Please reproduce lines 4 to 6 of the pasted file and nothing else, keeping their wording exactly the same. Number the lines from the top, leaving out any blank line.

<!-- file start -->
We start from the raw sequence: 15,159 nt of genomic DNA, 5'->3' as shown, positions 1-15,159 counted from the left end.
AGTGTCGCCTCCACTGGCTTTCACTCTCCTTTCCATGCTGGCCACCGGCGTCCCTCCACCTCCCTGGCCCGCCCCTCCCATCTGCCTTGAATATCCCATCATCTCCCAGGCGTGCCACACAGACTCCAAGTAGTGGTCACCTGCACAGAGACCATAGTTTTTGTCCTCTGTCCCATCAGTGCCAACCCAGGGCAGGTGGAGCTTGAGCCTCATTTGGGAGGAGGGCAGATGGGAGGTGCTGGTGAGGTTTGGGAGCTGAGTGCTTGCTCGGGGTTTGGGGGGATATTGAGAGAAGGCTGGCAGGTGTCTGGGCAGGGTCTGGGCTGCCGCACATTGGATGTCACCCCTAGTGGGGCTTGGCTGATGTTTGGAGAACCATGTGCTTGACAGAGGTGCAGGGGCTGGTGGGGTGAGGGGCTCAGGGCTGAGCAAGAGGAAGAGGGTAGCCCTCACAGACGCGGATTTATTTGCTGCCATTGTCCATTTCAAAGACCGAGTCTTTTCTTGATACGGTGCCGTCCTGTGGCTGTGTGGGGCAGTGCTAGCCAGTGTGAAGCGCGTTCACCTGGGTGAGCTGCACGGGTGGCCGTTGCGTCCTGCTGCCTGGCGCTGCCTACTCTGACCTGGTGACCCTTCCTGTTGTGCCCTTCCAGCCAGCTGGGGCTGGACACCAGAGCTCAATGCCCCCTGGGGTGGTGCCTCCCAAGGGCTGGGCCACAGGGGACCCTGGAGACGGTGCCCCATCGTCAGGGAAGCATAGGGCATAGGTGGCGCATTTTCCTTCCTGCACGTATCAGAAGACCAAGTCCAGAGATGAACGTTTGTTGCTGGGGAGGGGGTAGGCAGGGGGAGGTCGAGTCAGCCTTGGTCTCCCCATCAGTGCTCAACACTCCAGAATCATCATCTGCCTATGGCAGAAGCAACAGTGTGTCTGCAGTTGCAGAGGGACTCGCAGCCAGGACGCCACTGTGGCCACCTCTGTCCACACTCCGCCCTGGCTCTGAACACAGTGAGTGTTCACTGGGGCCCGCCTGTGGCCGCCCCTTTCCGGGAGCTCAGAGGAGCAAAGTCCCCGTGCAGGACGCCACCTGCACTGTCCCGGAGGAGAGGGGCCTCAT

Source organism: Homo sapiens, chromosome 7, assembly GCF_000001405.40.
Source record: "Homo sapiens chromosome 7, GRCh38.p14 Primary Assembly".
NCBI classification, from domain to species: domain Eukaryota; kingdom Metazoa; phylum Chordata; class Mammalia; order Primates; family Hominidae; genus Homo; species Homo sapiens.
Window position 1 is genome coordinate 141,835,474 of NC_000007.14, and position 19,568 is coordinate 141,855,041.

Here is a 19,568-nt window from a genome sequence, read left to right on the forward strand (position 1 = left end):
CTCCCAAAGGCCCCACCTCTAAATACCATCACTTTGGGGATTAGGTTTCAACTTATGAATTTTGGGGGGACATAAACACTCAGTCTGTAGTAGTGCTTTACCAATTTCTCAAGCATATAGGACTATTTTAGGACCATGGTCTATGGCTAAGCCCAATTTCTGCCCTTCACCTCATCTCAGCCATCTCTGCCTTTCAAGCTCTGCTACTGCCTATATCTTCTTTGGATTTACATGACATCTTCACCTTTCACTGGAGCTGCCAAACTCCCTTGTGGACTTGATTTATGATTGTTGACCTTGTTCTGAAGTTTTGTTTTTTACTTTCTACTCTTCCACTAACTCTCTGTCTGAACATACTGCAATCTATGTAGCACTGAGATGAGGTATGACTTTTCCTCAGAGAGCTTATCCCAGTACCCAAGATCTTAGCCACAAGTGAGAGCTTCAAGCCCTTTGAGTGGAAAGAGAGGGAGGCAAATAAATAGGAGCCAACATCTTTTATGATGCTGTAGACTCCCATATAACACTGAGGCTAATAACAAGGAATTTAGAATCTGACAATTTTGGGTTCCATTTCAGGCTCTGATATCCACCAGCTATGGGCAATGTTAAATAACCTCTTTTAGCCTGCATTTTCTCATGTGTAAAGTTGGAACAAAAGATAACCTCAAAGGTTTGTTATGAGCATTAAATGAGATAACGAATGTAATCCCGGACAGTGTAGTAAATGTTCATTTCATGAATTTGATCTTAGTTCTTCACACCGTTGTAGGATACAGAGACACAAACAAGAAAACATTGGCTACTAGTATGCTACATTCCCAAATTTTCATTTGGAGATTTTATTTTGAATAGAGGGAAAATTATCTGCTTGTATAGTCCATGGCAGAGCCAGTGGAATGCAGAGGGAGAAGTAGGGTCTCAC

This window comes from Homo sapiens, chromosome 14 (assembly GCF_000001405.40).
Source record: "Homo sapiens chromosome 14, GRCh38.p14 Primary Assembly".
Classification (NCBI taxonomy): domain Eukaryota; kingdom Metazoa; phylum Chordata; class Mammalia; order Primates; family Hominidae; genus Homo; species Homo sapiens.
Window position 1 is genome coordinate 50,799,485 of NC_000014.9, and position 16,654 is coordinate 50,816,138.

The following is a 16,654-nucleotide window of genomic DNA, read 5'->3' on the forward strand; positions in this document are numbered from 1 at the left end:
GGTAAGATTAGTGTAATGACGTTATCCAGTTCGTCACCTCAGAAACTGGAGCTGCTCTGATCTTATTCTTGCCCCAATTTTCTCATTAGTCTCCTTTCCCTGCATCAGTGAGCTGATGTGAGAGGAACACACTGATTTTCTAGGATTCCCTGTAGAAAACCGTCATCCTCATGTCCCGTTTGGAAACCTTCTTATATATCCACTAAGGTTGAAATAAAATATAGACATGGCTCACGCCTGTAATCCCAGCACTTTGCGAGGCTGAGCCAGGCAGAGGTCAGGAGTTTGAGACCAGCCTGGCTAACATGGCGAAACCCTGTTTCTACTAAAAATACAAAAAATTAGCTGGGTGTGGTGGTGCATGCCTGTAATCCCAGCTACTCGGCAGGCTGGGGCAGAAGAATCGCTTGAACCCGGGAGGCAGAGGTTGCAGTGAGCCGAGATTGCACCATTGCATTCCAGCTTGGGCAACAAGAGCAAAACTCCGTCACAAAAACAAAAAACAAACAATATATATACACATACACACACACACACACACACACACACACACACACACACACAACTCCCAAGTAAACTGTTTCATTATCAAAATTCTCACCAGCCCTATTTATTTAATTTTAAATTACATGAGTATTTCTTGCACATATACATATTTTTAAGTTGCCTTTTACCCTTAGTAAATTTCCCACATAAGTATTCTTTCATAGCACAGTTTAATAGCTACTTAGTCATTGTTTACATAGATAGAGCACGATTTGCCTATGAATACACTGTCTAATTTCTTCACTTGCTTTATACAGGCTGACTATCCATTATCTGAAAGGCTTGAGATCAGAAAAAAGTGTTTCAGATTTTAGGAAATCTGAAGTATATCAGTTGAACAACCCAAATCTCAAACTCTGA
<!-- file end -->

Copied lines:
Source record: "Homo sapiens chromosome 7, GRCh38.p14 Primary Assembly".
NCBI classification, from domain to species: domain Eukaryota; kingdom Metazoa; phylum Chordata; class Mammalia; order Primates; family Hominidae; genus Homo; species Homo sapiens.
Window position 1 is genome coordinate 141,835,474 of NC_000007.14, and position 19,568 is coordinate 141,855,041.